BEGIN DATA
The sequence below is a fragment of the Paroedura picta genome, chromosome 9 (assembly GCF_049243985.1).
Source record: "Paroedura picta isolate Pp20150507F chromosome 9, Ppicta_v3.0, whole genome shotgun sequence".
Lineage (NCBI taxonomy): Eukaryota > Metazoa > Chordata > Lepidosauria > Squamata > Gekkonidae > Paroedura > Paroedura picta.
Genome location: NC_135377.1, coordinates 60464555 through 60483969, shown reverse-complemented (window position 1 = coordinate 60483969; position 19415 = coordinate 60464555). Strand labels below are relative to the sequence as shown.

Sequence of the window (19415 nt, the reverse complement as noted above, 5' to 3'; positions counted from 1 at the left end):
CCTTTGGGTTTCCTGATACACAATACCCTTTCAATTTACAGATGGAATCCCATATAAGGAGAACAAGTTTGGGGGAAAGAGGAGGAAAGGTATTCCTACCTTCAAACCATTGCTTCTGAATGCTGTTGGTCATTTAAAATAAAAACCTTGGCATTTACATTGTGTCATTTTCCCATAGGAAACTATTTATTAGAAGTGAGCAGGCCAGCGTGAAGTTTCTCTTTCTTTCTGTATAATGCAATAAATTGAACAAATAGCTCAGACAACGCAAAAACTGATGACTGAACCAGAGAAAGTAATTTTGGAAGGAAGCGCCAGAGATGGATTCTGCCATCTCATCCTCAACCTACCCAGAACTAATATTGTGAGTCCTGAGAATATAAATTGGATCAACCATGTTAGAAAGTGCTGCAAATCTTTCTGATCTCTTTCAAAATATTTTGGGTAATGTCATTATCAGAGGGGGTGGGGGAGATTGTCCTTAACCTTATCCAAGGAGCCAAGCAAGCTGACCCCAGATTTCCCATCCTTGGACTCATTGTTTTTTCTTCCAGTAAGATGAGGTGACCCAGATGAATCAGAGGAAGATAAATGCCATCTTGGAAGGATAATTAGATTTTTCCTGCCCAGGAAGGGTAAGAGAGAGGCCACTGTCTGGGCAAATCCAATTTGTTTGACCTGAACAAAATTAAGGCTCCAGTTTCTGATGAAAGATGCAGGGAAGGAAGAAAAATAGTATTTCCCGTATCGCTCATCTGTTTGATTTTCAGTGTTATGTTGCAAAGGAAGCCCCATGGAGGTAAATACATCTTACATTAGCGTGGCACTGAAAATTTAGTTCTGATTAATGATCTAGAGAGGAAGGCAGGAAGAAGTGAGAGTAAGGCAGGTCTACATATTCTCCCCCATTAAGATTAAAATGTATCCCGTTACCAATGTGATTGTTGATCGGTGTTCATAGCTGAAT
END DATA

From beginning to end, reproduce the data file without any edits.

The sequence below is a fragment of the Paroedura picta genome, chromosome 9 (assembly GCF_049243985.1).
Source record: "Paroedura picta isolate Pp20150507F chromosome 9, Ppicta_v3.0, whole genome shotgun sequence".
Lineage (NCBI taxonomy): Eukaryota > Metazoa > Chordata > Lepidosauria > Squamata > Gekkonidae > Paroedura > Paroedura picta.
Genome location: NC_135377.1, coordinates 60464555 through 60483969, shown reverse-complemented (window position 1 = coordinate 60483969; position 19415 = coordinate 60464555). Strand labels below are relative to the sequence as shown.

Sequence of the window (19415 nt, the reverse complement as noted above, 5' to 3'; positions counted from 1 at the left end):
CCTTTGGGTTTCCTGATACACAATACCCTTTCAATTTACAGATGGAATCCCATATAAGGAGAACAAGTTTGGGGGAAAGAGGAGGAAAGGTATTCCTACCTTCAAACCATTGCTTCTGAATGCTGTTGGTCATTTAAAATAAAAACCTTGGCATTTACATTGTGTCATTTTCCCATAGGAAACTATTTATTAGAAGTGAGCAGGCCAGCGTGAAGTTTCTCTTTCTTTCTGTATAATGCAATAAATTGAACAAATAGCTCAGACAACGCAAAAACTGATGACTGAACCAGAGAAAGTAATTTTGGAAGGAAGCGCCAGAGATGGATTCTGCCATCTCATCCTCAACCTACCCAGAACTAATATTGTGAGTCCTGAGAATATAAATTGGATCAACCATGTTAGAAAGTGCTGCAAATCTTTCTGATCTCTTTCAAAATATTTTGGGTAATGTCATTATCAGAGGGGGTGGGGGAGATTGTCCTTAACCTTATCCAAGGAGCCAAGCAAGCTGACCCCAGATTTCCCATCCTTGGACTCATTGTTTTTTCTTCCAGTAAGATGAGGTGACCCAGATGAATCAGAGGAAGATAAATGCCATCTTGGAAGGATAATTAGATTTTTCCTGCCCAGGAAGGGTAAGAGAGAGGCCACTGTCTGGGCAAATCCAATTTGTTTGACCTGAACAAAATTAAGGCTCCAGTTTCTGATGAAAGATGCAGGGAAGGAAGAAAAATAGTATTTCCCGTATCGCTCATCTGTTTGATTTTCAGTGTTATGTTGCAAAGGAAGCCCCATGGAGGTAAATACATCTTACATTAGCGTGGCACTGAAAATTTAGTTCTGATTAATGATCTAGAGAGGAAGGCAGGAAGAAGTGAGAGTAAGGCAGGTCTACATATTCTCCCCCATTAAGATTAAAATGTATCCCGTTACCAATGTGATTGTTGATCGGTGTTCATAGCTGAAT